Venezuelan President Hugo Chavez.
Today in Latin America, Venezuela

Venezuela Approves Changes In Media Laws; Chávez Critics Worry About Free Speech

December 22, 2010 By Staff

Venezuelan President Hugo Chavez.

Today in Latin America

Top Story — The Venezuelan congress approved two controversial measures late Monday night that put new regulations on the country’s internet and telecommunications systems. 

One part of the legislation, article 28, is meant to prohibit television, radio or internet messages that “incite, promote or justify crime, the equivalent of war propaganda, fomenting anxiety among the citizenry or that alter the public order,” according to a statement released by the Venezuelan government

Internet sites that run afoul of the law could be fined up to $3,023 and service providers who fail to respond to government inquiries will be fined up to 4 percent of annual income. 

The new telecommunications law classifies the use of telecommunications networks as a “public service,” which could give President Hugo Chávez’s government more sway in regulating the industry. An amendment to the telecommunications law, which would have created a government-run internet hub, however was stripped from the bill.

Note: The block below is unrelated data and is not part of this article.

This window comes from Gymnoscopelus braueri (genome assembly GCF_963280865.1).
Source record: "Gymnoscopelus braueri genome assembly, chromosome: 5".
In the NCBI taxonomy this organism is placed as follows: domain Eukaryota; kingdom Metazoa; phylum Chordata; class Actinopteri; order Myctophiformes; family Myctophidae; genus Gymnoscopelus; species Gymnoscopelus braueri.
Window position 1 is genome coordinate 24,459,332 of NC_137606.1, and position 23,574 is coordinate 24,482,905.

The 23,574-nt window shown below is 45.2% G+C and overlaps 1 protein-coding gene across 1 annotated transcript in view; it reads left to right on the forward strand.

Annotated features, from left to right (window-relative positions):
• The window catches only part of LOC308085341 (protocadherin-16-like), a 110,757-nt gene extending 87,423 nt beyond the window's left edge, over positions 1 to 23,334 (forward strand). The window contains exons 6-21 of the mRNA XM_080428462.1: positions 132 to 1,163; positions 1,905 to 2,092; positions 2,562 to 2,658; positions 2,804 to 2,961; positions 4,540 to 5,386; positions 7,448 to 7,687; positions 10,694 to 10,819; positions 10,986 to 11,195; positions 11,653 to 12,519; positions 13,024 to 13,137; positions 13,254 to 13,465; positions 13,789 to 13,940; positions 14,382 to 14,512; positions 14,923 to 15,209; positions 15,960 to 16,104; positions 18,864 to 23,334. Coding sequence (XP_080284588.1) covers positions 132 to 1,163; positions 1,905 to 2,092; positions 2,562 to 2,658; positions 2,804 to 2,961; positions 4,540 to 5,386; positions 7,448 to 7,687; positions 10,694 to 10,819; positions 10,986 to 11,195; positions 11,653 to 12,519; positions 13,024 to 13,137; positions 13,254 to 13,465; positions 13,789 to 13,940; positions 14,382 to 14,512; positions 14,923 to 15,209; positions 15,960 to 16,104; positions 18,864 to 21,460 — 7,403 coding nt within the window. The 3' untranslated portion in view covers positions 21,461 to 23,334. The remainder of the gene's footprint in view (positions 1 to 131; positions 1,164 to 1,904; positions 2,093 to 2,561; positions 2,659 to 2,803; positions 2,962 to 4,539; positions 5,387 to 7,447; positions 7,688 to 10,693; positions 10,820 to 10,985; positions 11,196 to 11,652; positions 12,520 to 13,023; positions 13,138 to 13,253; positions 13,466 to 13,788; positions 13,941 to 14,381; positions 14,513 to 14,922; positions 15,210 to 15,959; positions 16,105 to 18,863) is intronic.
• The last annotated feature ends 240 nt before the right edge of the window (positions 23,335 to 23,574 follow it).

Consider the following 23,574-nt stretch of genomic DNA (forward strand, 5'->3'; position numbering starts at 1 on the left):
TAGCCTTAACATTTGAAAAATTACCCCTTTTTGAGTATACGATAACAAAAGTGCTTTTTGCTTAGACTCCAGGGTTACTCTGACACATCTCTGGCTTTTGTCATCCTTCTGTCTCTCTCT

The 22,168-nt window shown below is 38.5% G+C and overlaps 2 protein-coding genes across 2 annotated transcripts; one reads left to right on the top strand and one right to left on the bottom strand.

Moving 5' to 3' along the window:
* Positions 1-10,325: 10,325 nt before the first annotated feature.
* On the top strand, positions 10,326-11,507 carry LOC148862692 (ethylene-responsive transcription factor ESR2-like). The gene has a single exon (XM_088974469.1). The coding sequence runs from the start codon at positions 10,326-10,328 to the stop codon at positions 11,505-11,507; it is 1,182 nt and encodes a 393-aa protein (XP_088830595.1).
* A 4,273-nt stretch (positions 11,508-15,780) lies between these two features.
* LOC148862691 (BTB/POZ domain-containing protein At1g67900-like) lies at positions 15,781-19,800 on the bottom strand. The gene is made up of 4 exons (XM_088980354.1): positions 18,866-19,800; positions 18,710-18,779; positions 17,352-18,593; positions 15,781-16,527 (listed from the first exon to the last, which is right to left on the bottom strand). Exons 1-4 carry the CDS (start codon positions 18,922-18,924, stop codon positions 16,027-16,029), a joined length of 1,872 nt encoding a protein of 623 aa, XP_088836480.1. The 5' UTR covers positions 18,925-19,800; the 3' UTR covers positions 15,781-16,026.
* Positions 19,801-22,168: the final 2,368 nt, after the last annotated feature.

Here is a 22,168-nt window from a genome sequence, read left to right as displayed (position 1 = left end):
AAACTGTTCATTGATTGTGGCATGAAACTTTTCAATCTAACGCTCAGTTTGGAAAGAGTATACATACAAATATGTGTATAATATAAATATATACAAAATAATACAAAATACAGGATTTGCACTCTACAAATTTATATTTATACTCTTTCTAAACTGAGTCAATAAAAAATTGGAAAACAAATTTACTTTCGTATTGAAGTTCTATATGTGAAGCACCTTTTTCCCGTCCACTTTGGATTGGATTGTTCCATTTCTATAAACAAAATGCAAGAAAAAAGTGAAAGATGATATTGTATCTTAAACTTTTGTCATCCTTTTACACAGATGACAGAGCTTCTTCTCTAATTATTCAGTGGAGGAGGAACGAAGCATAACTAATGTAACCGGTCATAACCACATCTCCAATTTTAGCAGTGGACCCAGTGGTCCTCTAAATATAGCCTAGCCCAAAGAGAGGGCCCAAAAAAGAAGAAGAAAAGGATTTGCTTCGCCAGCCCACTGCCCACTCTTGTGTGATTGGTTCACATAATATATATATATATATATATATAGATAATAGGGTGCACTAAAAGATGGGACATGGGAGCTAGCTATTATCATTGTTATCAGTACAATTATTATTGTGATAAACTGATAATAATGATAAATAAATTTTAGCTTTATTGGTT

The law was pushed through by Chávez’s ruling Socialist Party just weeks before a new assembly comes into office in January, which is less friendly to the president. 

Many critics of Chávez worry that the measures will hinder free speech. 

There is plenty of fear “that we are heading to a situation of Internet content blocking like in China or Cuba,” said Gloria Cuenca, a communications expert at the Universidad Central de Venezuela, according to AFP

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Image: Que Comunismo! @ Flickr.   

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